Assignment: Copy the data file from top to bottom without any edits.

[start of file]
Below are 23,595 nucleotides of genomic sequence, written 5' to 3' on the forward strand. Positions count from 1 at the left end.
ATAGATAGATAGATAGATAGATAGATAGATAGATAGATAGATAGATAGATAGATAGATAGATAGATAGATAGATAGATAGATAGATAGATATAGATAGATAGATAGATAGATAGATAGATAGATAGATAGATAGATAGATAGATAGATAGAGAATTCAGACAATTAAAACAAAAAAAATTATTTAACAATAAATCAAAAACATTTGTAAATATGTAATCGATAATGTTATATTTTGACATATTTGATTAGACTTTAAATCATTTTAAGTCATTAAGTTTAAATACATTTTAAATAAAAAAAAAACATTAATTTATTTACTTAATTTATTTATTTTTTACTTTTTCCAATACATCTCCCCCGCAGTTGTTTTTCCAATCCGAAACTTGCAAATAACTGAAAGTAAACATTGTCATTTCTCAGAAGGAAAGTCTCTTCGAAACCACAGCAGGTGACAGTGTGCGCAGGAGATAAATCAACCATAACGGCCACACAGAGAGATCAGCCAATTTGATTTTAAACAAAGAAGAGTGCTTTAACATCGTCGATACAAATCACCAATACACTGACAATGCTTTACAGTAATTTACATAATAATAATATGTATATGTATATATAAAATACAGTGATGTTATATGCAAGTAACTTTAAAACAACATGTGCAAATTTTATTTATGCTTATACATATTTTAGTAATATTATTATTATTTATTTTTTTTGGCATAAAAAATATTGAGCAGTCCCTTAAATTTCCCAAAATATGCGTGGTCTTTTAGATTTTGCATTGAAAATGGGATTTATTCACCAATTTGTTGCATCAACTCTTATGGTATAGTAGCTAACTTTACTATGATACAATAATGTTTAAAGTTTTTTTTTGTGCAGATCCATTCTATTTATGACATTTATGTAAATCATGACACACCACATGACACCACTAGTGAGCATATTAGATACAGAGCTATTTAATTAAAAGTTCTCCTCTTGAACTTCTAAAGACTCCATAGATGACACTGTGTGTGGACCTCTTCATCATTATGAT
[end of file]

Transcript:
Below are 23,595 nucleotides of genomic sequence, written 5' to 3' on the forward strand. Positions count from 1 at the left end.
ATAGATAGATAGATAGATAGATAGATAGATAGATAGATAGATAGATAGATAGATAGATAGATAGATAGATAGATAGATAGATAGATAGATATAGATAGATAGATAGATAGATAGATAGATAGATAGATAGATAGATAGATAGATAGATAGAGAATTCAGACAATTAAAACAAAAAAAATTATTTAACAATAAATCAAAAACATTTGTAAATATGTAATCGATAATGTTATATTTTGACATATTTGATTAGACTTTAAATCATTTTAAGTCATTAAGTTTAAATACATTTTAAATAAAAAAAAAACATTAATTTATTTACTTAATTTATTTATTTTTTACTTTTTCCAATACATCTCCCCCGCAGTTGTTTTTCCAATCCGAAACTTGCAAATAACTGAAAGTAAACATTGTCATTTCTCAGAAGGAAAGTCTCTTCGAAACCACAGCAGGTGACAGTGTGCGCAGGAGATAAATCAACCATAACGGCCACACAGAGAGATCAGCCAATTTGATTTTAAACAAAGAAGAGTGCTTTAACATCGTCGATACAAATCACCAATACACTGACAATGCTTTACAGTAATTTACATAATAATAATATGTATATGTATATATAAAATACAGTGATGTTATATGCAAGTAACTTTAAAACAACATGTGCAAATTTTATTTATGCTTATACATATTTTAGTAATATTATTATTATTTATTTTTTTTGGCATAAAAAATATTGAGCAGTCCCTTAAATTTCCCAAAATATGCGTGGTCTTTTAGATTTTGCATTGAAAATGGGATTTATTCACCAATTTGTTGCATCAACTCTTATGGTATAGTAGCTAACTTTACTATGATACAATAATGTTTAAAGTTTTTTTTTGTGCAGATCCATTCTATTTATGACATTTATGTAAATCATGACACACCACATGACACCACTAGTGAGCATATTAGATACAGAGCTATTTAATTAAAAGTTCTCCTCTTGAACTTCTAAAGACTCCATAGATGACACTGTGTGTGGACCTCTTCATCATTATGAT